10/31/2005 03:28 pm ET Updated May 25, 2011

Don't Declare War on Hurricane Victims

Antoinette Samson is a mother of three whose New Orleans home was flooded by Hurricane Katrina. Though her family's possessions have been wiped out and they cannot go back home, they are among the many hurricane victims who cannot receive housing assistance or food stamps. It's not because Antoinette's family doesn't need the support. It's because some years ago, her husband was convicted of possessing crack cocaine.

This country cannot afford the war on drugs during the best of times, and certainly cannot afford it now. Our war on drugs is undermining hurricane relief efforts. Federal laws prohibit former drug law offenders from obtaining welfare, food stamps, public housing, financial aid for schools and other benefits for themselves and their families. While it is impossible to know for sure how many hurricane victims will be denied public assistance because of drug convictions, it could be in the tens of thousands.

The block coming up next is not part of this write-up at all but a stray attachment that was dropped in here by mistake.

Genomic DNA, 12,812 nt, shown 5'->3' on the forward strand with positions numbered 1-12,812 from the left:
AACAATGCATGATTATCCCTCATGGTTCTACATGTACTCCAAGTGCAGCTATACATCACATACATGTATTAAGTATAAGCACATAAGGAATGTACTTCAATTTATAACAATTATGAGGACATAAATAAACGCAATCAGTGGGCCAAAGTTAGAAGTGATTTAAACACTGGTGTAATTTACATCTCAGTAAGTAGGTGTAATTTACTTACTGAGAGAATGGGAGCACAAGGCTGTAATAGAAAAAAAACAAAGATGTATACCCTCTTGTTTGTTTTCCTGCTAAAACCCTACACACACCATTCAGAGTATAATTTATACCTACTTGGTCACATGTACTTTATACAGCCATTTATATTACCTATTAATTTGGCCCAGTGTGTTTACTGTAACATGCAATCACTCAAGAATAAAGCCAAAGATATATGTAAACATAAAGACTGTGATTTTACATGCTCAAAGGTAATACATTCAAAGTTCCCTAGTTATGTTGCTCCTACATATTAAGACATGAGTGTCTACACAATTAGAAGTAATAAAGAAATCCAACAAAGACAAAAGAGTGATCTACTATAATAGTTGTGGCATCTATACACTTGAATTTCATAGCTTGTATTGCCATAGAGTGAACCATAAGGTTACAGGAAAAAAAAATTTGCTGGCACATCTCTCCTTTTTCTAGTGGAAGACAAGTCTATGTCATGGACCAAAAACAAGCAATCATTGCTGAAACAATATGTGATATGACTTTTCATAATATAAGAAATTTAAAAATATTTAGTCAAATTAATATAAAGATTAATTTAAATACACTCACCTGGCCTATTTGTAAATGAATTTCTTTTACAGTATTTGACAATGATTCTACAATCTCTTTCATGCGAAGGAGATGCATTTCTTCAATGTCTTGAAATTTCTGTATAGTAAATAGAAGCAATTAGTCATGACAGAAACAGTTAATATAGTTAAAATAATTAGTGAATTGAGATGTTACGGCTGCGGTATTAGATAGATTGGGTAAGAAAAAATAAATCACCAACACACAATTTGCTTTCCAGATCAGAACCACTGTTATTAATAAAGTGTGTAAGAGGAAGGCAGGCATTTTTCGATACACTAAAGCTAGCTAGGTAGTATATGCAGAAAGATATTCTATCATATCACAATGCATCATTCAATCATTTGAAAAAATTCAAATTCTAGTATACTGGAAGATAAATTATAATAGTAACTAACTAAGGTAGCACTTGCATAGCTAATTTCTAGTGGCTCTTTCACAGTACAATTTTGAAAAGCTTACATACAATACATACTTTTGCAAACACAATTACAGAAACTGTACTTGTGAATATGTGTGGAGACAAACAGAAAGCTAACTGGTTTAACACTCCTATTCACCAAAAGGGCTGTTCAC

Congressman Bobby Scott (D-VA) introduced legislation last week that would temporarily suspend federal laws that prevent hurricane victims with drug convictions from receiving public assistance. His legislation, entitled the "Elimination of Barriers for Katrina Victims Act," is co-sponsored by Rep. John Conyers (D-MI), Rep. Barney Frank (D-MA), Rep. William Jefferson (D-LA), Rep. Eddie Bernice Johnson (D-TX), Rep. Barbara Lee (D-CA), Rep. Sheila Jackson Lee (D-TX), Rep. Ron Paul (R-TX), Rep. Charles Rangel (D-NY), and Rep. Bennie Thompson (D-MS).

Now we need to make sure Congress focuses on this important issue so families like Antoinette Samson's can get the relief they need to get back on their feet. Almost 100 groups have already signed onto a letter in support of the bill. You can add your voice by sending a note to your representative in Congress via the Drug Policy Alliance's website.